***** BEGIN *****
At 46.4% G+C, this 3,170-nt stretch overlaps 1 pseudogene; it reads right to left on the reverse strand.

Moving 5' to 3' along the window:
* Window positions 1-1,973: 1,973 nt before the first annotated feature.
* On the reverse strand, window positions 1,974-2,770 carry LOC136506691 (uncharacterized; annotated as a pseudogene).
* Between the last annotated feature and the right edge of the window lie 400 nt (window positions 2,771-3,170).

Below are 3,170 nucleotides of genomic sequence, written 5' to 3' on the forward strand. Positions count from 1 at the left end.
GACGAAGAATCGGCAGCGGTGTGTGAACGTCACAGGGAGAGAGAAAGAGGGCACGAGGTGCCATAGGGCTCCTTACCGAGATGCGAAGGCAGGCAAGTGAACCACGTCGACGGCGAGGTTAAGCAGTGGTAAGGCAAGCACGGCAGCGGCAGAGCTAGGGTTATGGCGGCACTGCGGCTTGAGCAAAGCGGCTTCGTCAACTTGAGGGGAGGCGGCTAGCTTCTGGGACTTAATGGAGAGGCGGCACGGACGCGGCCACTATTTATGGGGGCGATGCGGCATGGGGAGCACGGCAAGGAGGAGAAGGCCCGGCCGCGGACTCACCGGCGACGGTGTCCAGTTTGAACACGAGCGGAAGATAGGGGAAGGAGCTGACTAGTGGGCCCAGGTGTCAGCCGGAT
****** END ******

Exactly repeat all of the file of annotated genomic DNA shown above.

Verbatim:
At 46.4% G+C, this 3,170-nt stretch overlaps 1 pseudogene; it reads right to left on the reverse strand.

Moving 5' to 3' along the window:
* Window positions 1-1,973: 1,973 nt before the first annotated feature.
* On the reverse strand, window positions 1,974-2,770 carry LOC136506691 (uncharacterized; annotated as a pseudogene).
* Between the last annotated feature and the right edge of the window lie 400 nt (window positions 2,771-3,170).

Below are 3,170 nucleotides of genomic sequence, written 5' to 3' on the forward strand. Positions count from 1 at the left end.
GACGAAGAATCGGCAGCGGTGTGTGAACGTCACAGGGAGAGAGAAAGAGGGCACGAGGTGCCATAGGGCTCCTTACCGAGATGCGAAGGCAGGCAAGTGAACCACGTCGACGGCGAGGTTAAGCAGTGGTAAGGCAAGCACGGCAGCGGCAGAGCTAGGGTTATGGCGGCACTGCGGCTTGAGCAAAGCGGCTTCGTCAACTTGAGGGGAGGCGGCTAGCTTCTGGGACTTAATGGAGAGGCGGCACGGACGCGGCCACTATTTATGGGGGCGATGCGGCATGGGGAGCACGGCAAGGAGGAGAAGGCCCGGCCGCGGACTCACCGGCGACGGTGTCCAGTTTGAACACGAGCGGAAGATAGGGGAAGGAGCTGACTAGTGGGCCCAGGTGTCAGCCGGAT